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'My wife and faith kept me going,' says former NHS director

STRONG BOND: Elliot and Paulette Browne

THE FIRST time Elliot and Paulette Browne saw each other they were teenagers at a crowded church event.

“There was something about her,” Elliot said. “There was this connection.”

He walked over to Paulette’s father and told him he wanted to marry his daughter.

Elliot spent the next 18 months courting Paulette, trying to convince her to marry him.

“He was very dashing, very courteous,” Paulette said.
The couple got married in July 1975, and their bond has remained strong – even through a major challenge that began in 2007 and lasted five years.

In 2002, Elliot, who worked with the National Health Service for 34 years, became the first black divisional director for clinical scientific services at Central Manchester University Hospital NHS Foundation Trust.

The Brownes told The Voice they were overjoyed when he got the role, as they did not have to leave a beloved neighbourhood and hoped Eliott was a step closer to becoming chief executive. But their joy later diminished.

From February 2007, Elliot said he found himself challenged about overspending in an area in his department – despite making officials aware of what was needed months before. He said his treatment, which an employment tribunal heard included being singled out for disciplinary action, was markedly different from white colleagues with greater overspend.

The 55-year-old said he received three letters announcing his job was under threat, and was asked to write “one report after another in time frames which were not acceptable… as well as doing the job that I was there to do.”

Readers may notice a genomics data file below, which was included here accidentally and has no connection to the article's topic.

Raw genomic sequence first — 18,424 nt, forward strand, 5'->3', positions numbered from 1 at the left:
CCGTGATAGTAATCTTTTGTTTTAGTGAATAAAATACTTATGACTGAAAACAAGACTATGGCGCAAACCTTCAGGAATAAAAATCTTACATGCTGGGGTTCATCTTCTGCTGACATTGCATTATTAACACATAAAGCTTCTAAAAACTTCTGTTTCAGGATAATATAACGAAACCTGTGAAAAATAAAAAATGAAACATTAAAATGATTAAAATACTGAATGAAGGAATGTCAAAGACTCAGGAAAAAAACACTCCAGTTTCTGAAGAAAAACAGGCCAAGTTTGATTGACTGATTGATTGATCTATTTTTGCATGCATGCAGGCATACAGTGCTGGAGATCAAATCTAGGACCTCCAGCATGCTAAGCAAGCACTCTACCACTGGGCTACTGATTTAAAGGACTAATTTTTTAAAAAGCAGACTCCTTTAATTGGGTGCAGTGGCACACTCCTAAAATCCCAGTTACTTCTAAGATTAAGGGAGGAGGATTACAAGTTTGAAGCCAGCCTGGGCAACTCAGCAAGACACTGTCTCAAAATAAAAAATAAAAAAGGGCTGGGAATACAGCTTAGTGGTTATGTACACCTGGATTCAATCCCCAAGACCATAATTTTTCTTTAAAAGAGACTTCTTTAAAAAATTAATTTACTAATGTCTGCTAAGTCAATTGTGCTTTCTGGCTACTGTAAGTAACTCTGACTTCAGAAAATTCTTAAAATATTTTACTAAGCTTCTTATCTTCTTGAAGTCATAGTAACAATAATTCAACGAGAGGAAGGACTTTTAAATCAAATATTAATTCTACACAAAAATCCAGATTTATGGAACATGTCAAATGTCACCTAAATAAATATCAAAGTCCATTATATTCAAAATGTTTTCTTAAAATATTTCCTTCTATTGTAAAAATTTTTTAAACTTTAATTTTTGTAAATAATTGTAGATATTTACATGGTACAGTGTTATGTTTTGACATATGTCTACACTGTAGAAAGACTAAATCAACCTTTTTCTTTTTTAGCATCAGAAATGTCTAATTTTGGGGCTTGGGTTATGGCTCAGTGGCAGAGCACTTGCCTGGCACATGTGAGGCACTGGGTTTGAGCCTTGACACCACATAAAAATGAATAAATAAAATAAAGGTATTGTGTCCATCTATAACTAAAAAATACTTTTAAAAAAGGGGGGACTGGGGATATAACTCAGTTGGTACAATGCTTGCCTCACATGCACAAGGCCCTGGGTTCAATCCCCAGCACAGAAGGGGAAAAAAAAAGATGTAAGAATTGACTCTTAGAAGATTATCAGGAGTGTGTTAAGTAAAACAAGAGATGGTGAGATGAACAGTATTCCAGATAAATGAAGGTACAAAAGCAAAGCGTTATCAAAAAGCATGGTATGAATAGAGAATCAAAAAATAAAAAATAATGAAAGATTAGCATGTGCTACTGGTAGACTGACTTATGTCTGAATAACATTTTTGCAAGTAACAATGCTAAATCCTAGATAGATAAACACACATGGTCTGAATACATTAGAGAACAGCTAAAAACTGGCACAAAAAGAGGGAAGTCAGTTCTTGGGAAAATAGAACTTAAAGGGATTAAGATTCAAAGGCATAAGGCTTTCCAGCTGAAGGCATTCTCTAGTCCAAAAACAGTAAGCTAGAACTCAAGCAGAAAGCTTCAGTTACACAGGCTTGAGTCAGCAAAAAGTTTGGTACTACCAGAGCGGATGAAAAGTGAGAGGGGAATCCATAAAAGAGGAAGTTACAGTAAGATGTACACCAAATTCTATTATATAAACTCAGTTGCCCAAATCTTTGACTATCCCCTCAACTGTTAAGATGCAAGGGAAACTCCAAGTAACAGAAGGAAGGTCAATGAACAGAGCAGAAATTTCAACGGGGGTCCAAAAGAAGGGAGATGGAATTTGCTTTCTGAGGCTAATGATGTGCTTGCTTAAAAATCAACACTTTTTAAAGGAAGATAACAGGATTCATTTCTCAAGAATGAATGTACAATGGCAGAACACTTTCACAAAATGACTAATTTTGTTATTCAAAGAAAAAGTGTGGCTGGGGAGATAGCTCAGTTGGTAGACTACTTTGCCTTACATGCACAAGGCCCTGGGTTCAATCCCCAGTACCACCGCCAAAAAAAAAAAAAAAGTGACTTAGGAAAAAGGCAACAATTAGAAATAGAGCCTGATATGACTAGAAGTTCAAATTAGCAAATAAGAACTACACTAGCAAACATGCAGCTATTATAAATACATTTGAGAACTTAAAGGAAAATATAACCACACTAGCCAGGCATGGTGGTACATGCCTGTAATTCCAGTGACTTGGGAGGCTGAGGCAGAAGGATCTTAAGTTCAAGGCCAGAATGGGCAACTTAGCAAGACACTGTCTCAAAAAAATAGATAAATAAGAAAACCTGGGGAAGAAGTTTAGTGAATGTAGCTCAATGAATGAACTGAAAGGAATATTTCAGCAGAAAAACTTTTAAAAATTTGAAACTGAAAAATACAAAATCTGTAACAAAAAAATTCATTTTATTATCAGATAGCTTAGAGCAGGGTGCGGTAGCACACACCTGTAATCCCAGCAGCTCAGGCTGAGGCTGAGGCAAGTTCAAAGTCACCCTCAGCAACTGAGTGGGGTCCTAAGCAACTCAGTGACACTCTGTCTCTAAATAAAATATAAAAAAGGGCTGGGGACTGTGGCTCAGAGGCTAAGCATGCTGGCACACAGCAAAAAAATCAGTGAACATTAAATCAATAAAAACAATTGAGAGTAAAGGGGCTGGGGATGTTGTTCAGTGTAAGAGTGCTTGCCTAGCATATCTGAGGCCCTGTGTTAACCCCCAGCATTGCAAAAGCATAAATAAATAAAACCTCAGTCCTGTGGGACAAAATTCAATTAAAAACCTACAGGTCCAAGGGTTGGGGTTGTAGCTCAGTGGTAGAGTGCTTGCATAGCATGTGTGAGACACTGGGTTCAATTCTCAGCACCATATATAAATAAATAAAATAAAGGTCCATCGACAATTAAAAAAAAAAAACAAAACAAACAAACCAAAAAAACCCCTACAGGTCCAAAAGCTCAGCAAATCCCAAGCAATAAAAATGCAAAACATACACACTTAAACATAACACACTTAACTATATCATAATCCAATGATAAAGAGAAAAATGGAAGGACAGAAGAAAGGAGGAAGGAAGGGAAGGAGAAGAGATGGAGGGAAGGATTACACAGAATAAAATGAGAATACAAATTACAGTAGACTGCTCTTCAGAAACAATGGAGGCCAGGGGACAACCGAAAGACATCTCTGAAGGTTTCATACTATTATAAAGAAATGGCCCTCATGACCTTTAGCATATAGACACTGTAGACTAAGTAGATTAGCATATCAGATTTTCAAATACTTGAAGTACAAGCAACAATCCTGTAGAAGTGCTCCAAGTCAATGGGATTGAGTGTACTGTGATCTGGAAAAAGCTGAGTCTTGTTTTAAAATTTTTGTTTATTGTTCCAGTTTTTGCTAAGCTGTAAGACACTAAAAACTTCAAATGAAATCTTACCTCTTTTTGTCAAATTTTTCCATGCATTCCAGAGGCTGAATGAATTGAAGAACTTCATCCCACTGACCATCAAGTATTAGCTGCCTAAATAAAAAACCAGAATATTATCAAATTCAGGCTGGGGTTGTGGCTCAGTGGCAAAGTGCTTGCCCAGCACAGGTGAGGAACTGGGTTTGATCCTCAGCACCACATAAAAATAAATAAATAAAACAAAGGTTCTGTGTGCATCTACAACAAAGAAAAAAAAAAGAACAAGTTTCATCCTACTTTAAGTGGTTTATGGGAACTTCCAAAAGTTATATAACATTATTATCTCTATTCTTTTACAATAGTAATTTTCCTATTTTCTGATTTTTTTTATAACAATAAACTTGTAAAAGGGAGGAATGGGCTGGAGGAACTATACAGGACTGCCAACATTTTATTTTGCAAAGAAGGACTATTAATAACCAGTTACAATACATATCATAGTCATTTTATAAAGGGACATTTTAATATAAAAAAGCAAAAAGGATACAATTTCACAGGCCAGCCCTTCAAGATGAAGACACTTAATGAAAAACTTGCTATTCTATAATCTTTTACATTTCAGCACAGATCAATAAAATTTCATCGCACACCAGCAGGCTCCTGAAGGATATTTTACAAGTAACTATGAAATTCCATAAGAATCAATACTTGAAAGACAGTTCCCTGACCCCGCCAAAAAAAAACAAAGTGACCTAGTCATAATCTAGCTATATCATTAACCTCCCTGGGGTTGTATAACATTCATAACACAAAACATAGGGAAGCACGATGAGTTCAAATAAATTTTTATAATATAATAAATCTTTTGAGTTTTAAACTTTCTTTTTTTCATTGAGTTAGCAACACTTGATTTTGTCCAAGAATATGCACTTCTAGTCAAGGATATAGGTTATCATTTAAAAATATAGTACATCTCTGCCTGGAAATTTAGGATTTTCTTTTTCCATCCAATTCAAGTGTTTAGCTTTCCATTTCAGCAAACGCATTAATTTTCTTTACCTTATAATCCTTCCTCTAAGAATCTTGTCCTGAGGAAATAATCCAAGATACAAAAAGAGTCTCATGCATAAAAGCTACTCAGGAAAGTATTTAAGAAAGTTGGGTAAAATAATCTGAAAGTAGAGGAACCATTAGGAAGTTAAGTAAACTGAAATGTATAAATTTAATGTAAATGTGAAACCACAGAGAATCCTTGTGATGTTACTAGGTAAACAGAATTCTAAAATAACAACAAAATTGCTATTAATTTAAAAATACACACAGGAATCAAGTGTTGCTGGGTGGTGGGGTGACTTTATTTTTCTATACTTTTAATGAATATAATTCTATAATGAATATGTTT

The stress took its toll. He couldn’t sleep, had panic attacks and imagined “trying to drive the car into a brick wall.”

He later lodged a complaint and had to be signed off work with stress. While on sick leave in May 2008, Elliot was officially suspended and dismissed, the tribunal heard.

Last February, the tribunal ruled he was unfairly dismissed and had been treated ‘less favourably on grounds of race.’

Its judgment said there was ‘a drastic change’ in Elliot’s treatment following his race discrimination grievance, and that once it was put in ‘the trust closed ranks and commenced disciplinary action against the claimant to secure his removal from office.’

In October, Elliot was awarded £933,115 for unfair dismissal, aggravated damages, and loss of earnings and pension. He previously received £71,415 from the trust.

For Paulette, a former nurse, it was heartbreaking to watch joy and confidence leak from her husband’s life. Eliott descended so deep into despair that he contemplated suicide.

“That really hit me,” said Paulette, 55. “It was faith that kept me going – and my love for Elliot.”

Elliot, who was helped by his union Unite, said God, his wife and other supporters sustained him.

“If I didn’t have a partner like my wife… I would have committed suicide… or end up as one of those individuals in a mental health institution.”

He said money was not the issue but he had to fight to protect his reputation and right a wrong.

“I’m not bitter. I’m relieved I have got to the end of this,” Elliot said.

Paulette added: “I’m relieved he’s got some justice but disappointed the trust is still in denial. They have not even apologised to Elliot, and I think they ought to apologise to me too. They have put me through it as well.”

Central Manchester University Hospitals NHS Foundation Trust said: “We strongly believe discrimination did not feature in this individual’s case. We appealed the original decision… We are awaiting the outcome… We feel it is inappropriate for us to comment further at this stage.”

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